So there’s that.

OK, look, I’m a media member. And the only thing worse than someone who partakes in the often-times blatantly agenda-driven pieces of media that come out, especially in sports, is someone who decides to get all holier than thou on everyone else in the industry. But this situation is really unfortunate on all sides.

West doesn’t deserve to be treated as a side show, particularly because one of the primary causes of his long-term behavior is a pretty serious mental condition that is extremely difficult to live with. West struggles with being bipolar. If you’ve had any experience with it, you know how hard that is for someone to deal with who isn’t being asked questions about their behavior all the time. And the reality is that it’s easy to make jokes about him, without considering how serious his problems are. We’re removed from athletes and rarely do we ever actually treat them as fully formed, three-dimensional, flesh and blood and mind and soul individuals, instead of cardboard cutouts on a television screen. Bloggers get nailed with that accusation more than any.

But you can be empathetic to West’s condition and what he’s gone through in his life and still say “Come on, man.” First off, no one wins with him taking this to Twitter. None. He has an agent. All he has to do is have that agent call the writer to express his thoughts. If he wants to instead set the record straight on how he feels about the White House trip, but doesn’t want to go to the same writer, he can have his pick. Most national writers are going to be all ears for an interview with a player of that nature. He’s got a better chance of having his thoughts considered in a full feature than blasting them out in 140 characters.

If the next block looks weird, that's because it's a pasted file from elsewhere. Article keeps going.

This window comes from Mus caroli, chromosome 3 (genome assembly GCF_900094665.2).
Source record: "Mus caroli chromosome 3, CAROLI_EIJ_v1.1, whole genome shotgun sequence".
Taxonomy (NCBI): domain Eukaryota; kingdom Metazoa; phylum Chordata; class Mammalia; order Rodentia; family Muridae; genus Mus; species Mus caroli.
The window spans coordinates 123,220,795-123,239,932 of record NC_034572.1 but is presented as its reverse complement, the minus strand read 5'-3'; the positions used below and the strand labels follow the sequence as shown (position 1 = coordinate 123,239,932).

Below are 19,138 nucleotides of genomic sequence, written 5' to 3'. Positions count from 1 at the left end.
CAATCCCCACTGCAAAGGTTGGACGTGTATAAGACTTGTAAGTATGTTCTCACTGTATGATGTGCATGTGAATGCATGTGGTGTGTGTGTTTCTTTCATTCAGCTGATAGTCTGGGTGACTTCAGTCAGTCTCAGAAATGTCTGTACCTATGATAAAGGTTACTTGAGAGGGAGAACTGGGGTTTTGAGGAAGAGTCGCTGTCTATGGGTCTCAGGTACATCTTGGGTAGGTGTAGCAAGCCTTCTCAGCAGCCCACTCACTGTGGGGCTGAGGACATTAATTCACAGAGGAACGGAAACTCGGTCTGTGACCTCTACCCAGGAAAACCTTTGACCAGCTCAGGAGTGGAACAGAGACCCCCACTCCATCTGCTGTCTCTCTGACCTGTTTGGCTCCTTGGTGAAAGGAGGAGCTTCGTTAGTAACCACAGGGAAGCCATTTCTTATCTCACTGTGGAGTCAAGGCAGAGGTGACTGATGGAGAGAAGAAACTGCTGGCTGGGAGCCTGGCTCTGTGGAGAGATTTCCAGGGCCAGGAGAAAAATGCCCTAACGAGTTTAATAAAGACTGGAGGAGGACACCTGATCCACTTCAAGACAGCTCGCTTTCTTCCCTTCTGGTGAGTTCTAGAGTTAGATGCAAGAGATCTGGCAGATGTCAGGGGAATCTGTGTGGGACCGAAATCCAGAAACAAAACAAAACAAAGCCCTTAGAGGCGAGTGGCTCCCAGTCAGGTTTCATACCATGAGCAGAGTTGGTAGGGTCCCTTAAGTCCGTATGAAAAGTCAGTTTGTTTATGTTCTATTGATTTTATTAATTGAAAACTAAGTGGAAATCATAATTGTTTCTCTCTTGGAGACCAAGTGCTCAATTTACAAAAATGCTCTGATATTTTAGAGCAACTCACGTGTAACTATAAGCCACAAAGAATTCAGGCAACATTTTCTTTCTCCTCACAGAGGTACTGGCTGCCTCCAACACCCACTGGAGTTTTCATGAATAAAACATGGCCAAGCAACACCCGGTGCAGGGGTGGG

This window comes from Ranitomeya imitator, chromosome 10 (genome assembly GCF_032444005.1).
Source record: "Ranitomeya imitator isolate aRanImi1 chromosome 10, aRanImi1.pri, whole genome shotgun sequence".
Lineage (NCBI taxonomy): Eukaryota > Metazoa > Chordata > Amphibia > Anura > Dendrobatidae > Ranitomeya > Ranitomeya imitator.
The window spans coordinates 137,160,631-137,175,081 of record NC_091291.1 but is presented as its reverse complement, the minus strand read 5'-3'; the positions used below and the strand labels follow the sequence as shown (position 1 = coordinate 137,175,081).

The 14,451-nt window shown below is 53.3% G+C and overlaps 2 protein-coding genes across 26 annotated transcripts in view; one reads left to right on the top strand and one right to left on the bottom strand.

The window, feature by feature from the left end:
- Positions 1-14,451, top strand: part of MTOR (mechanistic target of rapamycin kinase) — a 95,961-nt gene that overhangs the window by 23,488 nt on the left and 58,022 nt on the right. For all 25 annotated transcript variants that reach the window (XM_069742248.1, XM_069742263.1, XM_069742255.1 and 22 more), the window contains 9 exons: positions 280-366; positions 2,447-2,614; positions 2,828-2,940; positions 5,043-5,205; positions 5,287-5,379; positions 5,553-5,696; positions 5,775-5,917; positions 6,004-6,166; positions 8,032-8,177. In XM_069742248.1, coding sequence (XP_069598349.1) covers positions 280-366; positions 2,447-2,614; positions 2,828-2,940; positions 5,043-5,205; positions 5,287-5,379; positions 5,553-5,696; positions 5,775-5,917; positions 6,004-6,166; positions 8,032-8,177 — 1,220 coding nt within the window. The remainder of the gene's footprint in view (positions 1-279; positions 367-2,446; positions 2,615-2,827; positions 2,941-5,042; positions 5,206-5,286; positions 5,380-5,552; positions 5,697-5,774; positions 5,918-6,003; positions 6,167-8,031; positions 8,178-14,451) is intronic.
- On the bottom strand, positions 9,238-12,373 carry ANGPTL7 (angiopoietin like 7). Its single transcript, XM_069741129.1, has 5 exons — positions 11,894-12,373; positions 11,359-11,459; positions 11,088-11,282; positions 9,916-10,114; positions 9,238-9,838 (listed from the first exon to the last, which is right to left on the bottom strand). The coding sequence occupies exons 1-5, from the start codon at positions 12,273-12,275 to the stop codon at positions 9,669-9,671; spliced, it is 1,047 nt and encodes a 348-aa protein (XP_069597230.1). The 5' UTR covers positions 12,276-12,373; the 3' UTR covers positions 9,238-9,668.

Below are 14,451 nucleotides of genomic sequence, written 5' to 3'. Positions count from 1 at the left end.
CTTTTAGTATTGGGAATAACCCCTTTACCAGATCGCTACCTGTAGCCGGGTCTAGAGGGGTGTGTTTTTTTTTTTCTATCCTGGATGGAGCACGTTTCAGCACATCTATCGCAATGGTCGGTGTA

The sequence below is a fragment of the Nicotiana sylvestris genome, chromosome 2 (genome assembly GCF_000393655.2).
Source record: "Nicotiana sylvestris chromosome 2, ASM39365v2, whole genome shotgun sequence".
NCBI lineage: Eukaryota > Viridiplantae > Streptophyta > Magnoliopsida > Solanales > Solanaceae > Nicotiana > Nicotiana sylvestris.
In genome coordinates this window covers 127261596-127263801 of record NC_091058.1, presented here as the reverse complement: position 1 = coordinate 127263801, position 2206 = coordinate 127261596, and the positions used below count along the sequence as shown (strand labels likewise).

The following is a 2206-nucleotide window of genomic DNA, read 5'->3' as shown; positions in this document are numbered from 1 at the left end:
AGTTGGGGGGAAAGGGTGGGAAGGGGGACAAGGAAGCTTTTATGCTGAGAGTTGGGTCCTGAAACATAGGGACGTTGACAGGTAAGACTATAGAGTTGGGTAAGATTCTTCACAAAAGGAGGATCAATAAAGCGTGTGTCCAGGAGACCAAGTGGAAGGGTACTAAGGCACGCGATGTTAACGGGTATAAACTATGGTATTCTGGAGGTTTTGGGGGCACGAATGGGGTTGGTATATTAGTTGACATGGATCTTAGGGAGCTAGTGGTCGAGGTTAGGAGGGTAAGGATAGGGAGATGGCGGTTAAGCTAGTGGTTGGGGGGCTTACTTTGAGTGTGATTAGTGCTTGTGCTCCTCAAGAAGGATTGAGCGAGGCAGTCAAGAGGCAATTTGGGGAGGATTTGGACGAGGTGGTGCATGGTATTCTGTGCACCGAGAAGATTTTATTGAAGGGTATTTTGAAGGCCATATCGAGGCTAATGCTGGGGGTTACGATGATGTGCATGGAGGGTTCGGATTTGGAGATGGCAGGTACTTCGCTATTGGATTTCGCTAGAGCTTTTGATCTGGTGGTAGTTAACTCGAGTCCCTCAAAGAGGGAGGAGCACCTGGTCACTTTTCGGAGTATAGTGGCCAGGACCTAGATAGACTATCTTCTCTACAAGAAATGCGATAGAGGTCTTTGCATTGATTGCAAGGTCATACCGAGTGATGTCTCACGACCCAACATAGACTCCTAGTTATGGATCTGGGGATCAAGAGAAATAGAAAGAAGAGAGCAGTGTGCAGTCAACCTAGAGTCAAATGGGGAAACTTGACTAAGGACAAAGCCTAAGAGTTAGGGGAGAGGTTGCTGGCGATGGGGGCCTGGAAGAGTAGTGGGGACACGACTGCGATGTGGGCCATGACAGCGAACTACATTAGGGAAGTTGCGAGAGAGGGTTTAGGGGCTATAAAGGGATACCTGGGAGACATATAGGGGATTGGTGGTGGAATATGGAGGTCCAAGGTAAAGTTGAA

Because the result is that West comes across as someone upset because he’s only making $300,000 after those expenses this year, that he’s someone who was unfairly victimized by the media when what brought about the criticism was a series of decisions on his part. It’s not that that’s who West is. His attempts Sunday morning to clarify show that. He’s not blaming everyone in the media. He was just sad and upset as being portrayed as someone who didn’t care about the trip to the White House. But it’s these brash events where he lashes out that allow for people to take an overly simplistic, undeveloped view of him and to crack jokes, instead of considering the full weight of both what he’s chosen to share about his life and his condition.

No one wins in this. Especially not West.

The time Kobe Bryant tried to recruit Dirk Nowitzki to the Lakers

DALLAS, TX - NOVEMBER 05:  Dirk Nowitzki #41 of the Dallas Mavericks greets Kobe Bryant #24 of the Los Angeles Lakers after a game at American Airlines Center on November 5, 2013 in Dallas, Texas.   NOTE TO USER: User expressly acknowledges and agrees that, by downloading and or using this photograph, User is consenting to the terms and conditions of the Getty Images License Agreement.  (Photo by Ronald Martinez/Getty Images)
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TORONTO — Kobe Bryant has been loyal to the Lakers for 20 seasons (if you ignore some “trade me” tantrums along the way). He’s also been über competitive.

Those same qualities are what he most appreciates about Dirk Nowitzki.

Kobe talked a little Dirk during his All-Star media availability Friday.